retirement the mother of invention

Retirement is the Mother of Re-Invention

Yes, it’s graduation and yes, it was the 70s. In the intervening years there have been grad reunions, life changes, death, marriage, divorce, remarriage and all the things that can happen over 50 years.

It’s always been a fascination of mine to wonder what it was about those 4 years of high school that moves us to reunite to celebrate, even 50 plus years after graduation. My best guess is that those were some potent years, full of hormones and drama. Our brains were filling up and developing, we were choosing universities, colleges and careers, as well as partners and geography.

History equals chemistry.

Today’s reunions are no longer mid-career, raising kids, reigniting old flames conversations. They focus on grandchildren, travel, COVID, and retirement. What’s really fascinating is how many of us, in retirement (or as I prefer to describe myself — pre-tired) have gone back to do “work” that is really an extension of things we loved but never thought we could make a living at. For some that’s writing fiction, creating art, or turning your just-for-fun garage band into a real, for money, series of gigs.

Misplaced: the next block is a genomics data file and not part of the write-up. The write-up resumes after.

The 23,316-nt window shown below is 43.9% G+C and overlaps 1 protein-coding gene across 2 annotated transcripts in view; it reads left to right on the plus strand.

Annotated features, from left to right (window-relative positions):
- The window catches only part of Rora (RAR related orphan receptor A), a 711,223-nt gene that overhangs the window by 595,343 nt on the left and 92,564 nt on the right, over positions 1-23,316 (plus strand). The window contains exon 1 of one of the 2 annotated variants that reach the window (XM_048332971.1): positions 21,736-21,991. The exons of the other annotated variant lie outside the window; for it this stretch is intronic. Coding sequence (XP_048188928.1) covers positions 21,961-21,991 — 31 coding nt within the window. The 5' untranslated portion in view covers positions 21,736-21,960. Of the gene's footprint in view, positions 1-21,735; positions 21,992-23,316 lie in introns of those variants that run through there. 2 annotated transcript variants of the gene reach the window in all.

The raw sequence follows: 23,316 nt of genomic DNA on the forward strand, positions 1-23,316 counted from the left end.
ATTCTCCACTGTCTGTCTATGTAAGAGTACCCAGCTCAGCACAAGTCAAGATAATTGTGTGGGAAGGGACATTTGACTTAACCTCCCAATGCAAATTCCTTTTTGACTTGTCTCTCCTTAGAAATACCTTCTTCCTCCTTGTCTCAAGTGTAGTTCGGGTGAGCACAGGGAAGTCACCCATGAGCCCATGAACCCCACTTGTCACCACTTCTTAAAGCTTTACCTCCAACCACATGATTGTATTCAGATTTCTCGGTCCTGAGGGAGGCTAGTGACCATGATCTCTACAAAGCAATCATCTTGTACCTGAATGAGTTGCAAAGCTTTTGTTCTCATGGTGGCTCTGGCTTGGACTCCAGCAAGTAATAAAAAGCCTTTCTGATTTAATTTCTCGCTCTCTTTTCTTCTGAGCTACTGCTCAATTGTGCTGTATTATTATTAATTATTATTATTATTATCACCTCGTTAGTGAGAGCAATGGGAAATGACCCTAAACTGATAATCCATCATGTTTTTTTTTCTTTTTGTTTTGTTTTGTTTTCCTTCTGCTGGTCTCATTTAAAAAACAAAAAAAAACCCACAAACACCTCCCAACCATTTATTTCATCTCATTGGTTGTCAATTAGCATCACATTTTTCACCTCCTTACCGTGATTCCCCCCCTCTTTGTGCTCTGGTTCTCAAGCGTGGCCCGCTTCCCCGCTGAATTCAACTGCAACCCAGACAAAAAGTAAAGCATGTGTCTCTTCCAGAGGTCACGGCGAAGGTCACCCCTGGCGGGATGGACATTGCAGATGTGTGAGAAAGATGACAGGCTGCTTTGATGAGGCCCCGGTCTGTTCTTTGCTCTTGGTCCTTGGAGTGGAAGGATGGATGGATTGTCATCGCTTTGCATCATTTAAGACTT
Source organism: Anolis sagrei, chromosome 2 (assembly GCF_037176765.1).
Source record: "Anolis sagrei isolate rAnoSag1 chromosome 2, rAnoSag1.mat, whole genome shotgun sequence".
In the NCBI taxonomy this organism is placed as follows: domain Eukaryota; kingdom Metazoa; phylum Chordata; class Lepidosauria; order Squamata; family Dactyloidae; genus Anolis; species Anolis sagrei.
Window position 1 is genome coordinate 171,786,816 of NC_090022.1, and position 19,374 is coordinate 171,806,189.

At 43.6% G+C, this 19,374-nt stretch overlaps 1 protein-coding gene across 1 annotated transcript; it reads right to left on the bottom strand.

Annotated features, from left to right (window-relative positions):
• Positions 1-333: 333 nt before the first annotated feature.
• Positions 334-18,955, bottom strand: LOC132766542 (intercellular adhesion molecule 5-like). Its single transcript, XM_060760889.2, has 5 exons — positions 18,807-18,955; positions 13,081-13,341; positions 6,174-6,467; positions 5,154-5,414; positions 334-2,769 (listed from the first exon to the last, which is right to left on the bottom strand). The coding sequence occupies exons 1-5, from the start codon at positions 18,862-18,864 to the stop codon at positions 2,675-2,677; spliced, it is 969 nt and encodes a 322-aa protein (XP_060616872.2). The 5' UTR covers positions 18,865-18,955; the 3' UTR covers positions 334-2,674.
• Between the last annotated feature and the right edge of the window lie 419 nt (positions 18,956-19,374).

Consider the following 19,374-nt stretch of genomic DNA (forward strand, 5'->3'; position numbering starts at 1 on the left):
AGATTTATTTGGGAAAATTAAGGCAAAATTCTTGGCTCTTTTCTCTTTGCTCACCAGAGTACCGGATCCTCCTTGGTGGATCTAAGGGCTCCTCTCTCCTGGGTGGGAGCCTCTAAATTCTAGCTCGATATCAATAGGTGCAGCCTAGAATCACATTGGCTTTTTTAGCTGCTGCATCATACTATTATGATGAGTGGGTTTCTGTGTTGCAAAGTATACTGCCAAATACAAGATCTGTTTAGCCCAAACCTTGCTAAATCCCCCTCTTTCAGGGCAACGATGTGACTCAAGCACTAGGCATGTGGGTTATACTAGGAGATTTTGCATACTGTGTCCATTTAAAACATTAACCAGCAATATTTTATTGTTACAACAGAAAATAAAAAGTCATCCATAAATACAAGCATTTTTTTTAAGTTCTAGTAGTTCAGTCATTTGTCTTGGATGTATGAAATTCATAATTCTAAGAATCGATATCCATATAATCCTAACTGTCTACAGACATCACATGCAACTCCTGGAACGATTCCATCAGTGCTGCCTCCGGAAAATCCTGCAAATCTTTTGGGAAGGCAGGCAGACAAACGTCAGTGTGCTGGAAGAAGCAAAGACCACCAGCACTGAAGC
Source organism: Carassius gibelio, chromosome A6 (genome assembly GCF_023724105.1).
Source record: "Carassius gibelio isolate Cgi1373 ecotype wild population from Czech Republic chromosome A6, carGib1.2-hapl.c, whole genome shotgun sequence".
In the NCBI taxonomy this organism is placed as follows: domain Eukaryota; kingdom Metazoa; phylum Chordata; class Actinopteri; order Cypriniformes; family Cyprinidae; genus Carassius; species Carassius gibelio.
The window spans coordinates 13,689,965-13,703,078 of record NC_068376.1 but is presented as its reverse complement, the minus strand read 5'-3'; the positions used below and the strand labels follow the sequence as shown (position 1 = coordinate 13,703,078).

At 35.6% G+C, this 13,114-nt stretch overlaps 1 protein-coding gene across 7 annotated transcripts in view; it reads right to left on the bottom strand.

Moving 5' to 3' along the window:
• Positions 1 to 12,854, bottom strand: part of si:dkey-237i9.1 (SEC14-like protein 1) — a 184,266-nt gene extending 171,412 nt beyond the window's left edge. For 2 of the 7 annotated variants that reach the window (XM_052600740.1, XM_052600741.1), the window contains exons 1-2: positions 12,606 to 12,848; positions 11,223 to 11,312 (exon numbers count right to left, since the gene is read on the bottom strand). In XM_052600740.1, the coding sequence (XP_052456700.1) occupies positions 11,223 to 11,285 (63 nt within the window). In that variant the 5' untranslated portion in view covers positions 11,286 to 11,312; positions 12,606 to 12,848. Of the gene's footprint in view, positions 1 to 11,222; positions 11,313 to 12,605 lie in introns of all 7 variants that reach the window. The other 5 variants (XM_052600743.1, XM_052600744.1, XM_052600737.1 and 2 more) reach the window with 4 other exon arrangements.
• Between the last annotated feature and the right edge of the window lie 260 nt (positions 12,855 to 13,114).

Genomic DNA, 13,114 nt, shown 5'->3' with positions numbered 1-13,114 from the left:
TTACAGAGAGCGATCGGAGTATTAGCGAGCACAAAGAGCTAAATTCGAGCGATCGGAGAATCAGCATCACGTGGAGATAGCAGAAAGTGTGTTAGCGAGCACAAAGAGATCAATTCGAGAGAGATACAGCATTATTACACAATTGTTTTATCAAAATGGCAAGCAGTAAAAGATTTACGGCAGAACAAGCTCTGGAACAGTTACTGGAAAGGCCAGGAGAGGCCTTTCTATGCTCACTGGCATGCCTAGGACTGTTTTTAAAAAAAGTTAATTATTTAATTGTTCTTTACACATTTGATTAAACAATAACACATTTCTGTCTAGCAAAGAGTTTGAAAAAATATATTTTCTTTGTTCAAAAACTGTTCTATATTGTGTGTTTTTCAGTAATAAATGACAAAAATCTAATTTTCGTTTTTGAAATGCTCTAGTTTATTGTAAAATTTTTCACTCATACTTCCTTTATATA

Not only are people pursuing their passions, they’re also freeing their inner voices. At a certain point of life and career, we run out of ***ks to give and are much more confident and freer to share the hard truths our years of experience have led us to notice. This time, we won’t turn a blind eye to keep from rocking the boat. Rock on.

The best thing about the opportunities afforded by retirement is the chance to look at what moved and motivated us, which we might have shelved in the interests of getting ahead and making a life. Now we get to choose what kind of a life we want to live in this final third chapter.

Joanna Piros